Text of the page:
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Old October 22nd, 2006, 02:20 PM
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Hello!
This is actually Mr. Bear, so don't let the post I.D. confuse you.

On the "Cruise of the Century," which my wife and I are lucky enough to be going on, one thing I wasn't sure about was whether the Formal Night was a special night like New Years, or something.
Is Formal Night on that cruise also New Years Eve?
As one who views Dressing Up on a fun scale similar to mopping up messes in nursing homes (and I have done both, so I do have a point of comparison) I want to make sure that if I'm going to dress up I have a definite reason to do so.

I'm still looking forward to the cruise, even if I am forced to don a suit for a meal.

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Old October 22nd, 2006, 05:58 PM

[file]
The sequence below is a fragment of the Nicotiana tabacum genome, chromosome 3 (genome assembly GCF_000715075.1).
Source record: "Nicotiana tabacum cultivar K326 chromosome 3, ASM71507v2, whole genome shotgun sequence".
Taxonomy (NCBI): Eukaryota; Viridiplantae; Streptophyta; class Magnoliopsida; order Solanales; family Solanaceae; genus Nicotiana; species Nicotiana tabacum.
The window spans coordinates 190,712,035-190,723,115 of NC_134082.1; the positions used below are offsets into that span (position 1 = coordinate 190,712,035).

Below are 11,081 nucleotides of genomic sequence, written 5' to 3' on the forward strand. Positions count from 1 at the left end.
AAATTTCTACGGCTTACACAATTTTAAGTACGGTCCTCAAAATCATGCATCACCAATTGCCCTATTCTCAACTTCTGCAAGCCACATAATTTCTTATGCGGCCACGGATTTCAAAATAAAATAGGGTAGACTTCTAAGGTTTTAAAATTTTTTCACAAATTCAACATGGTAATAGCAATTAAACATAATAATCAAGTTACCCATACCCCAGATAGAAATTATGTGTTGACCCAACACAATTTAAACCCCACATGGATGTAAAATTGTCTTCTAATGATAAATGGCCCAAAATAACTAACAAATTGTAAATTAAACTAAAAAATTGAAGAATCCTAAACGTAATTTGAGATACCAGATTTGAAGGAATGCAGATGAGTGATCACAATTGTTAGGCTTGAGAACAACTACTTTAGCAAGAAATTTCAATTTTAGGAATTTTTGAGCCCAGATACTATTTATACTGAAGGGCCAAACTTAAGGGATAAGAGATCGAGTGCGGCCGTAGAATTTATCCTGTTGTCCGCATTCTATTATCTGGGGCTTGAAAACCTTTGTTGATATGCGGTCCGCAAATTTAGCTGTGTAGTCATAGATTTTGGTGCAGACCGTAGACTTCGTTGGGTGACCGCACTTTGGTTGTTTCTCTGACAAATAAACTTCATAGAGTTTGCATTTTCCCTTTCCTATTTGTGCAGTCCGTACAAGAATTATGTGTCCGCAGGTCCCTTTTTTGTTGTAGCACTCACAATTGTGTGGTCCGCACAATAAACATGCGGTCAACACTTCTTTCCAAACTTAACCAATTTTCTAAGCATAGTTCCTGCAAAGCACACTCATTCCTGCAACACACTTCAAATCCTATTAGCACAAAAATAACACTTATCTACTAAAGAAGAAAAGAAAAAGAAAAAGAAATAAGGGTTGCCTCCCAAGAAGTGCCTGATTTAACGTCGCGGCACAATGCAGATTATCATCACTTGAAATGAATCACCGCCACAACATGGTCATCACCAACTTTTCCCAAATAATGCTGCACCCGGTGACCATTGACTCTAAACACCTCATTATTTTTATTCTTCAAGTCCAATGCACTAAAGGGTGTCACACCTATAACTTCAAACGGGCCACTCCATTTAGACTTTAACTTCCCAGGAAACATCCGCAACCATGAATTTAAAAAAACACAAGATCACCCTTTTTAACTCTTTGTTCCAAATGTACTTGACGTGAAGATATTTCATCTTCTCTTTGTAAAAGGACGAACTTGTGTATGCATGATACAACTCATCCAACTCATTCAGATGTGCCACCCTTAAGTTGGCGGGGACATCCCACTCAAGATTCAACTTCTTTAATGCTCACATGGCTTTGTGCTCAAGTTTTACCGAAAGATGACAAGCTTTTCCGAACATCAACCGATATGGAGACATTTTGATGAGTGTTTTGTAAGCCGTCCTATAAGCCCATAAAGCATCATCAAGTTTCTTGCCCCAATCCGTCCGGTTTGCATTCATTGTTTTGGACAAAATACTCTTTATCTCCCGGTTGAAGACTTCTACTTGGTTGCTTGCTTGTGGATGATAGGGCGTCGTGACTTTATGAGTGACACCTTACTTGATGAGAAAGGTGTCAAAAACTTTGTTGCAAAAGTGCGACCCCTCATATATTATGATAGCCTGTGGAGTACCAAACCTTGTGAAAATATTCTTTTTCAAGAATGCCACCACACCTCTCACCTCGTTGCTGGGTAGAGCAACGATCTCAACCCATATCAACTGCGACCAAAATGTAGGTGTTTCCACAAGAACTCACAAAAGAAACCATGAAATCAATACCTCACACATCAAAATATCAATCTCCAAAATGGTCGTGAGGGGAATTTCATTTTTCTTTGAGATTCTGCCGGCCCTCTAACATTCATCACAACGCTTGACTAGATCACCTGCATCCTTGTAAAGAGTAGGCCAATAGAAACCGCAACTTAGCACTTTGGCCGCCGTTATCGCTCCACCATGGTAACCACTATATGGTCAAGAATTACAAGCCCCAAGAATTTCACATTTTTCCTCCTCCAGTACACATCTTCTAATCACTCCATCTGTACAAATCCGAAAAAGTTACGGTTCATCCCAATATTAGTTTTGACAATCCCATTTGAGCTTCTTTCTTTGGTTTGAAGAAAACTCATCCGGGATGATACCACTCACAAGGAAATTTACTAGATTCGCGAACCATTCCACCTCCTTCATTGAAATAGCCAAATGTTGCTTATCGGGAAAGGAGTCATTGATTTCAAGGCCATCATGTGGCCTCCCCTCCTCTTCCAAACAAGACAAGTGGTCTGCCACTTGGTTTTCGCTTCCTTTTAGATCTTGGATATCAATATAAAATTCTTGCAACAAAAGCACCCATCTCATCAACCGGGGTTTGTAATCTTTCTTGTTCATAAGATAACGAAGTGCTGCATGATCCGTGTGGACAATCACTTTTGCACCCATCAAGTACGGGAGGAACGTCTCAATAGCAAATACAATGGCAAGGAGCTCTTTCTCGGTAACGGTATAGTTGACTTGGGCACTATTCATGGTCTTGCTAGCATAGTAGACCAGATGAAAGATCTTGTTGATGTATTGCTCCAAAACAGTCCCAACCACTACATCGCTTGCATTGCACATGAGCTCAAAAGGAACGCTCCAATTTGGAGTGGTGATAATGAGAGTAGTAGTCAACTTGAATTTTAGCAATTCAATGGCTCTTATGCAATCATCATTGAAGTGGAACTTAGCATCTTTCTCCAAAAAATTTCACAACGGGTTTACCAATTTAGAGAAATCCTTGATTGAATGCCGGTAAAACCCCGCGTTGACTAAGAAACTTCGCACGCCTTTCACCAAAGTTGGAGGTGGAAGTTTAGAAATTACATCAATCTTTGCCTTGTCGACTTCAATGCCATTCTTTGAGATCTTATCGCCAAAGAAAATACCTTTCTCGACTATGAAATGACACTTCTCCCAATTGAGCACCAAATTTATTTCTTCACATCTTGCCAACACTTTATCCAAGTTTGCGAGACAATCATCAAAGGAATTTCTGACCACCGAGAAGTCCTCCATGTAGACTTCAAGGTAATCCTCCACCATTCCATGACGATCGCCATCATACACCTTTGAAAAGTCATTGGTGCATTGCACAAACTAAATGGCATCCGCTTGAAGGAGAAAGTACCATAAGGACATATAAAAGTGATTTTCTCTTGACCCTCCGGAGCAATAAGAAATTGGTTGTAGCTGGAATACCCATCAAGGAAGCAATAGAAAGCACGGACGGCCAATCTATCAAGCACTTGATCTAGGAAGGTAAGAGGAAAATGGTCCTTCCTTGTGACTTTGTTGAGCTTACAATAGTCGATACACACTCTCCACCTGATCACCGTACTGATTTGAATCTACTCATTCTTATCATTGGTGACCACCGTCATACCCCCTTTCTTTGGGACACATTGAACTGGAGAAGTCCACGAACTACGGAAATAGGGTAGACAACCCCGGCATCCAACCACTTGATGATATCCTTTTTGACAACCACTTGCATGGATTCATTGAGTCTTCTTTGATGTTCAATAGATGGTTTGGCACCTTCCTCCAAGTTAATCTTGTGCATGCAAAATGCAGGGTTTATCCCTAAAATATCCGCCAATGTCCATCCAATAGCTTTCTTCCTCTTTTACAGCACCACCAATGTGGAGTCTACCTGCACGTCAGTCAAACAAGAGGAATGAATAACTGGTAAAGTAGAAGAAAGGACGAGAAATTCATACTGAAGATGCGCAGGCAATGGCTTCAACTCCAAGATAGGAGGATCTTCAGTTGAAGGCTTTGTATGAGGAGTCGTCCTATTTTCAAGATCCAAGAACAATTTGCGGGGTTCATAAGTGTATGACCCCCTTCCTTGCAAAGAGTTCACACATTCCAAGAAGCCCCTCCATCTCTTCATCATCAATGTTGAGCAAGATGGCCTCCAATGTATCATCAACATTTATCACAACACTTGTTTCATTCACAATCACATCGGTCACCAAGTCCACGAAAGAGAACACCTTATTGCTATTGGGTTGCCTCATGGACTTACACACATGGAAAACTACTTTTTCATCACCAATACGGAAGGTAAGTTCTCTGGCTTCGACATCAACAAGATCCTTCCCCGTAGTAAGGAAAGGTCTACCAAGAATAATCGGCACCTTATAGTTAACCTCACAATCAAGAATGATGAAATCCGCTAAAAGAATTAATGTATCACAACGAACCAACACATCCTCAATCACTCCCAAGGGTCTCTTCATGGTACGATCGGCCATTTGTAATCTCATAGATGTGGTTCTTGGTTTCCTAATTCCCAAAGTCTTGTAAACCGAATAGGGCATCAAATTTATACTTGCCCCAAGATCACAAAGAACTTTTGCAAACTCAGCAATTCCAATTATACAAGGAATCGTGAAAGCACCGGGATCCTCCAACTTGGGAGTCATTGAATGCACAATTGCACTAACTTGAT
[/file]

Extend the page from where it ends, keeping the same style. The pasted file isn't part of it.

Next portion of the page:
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Is Formal Night on that cruise also New Years Eve?
With no real confirmation from Celeb. I'd say there's very little doubt New Year's Eve will be formal night. It's the "traditional" first full day out, and it's New Year's Eve, so a very good assumption I think.[/quote]
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Old October 22nd, 2006, 10:13 PM
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Save the khakis for the casual nights wioth a golf shirt. Informal ios reallyt like semi formal...--still a little black dress or pantsuit--I have so many combos of black pants tops etc...formal night also can do black party pants palazos--husb in dark suit-- actually we have such a great collection of photos from formal nights we actually don;t mind dressiing up as much anymore... You will enjoy the ship--
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Old October 25th, 2006, 11:56 AM
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Hi!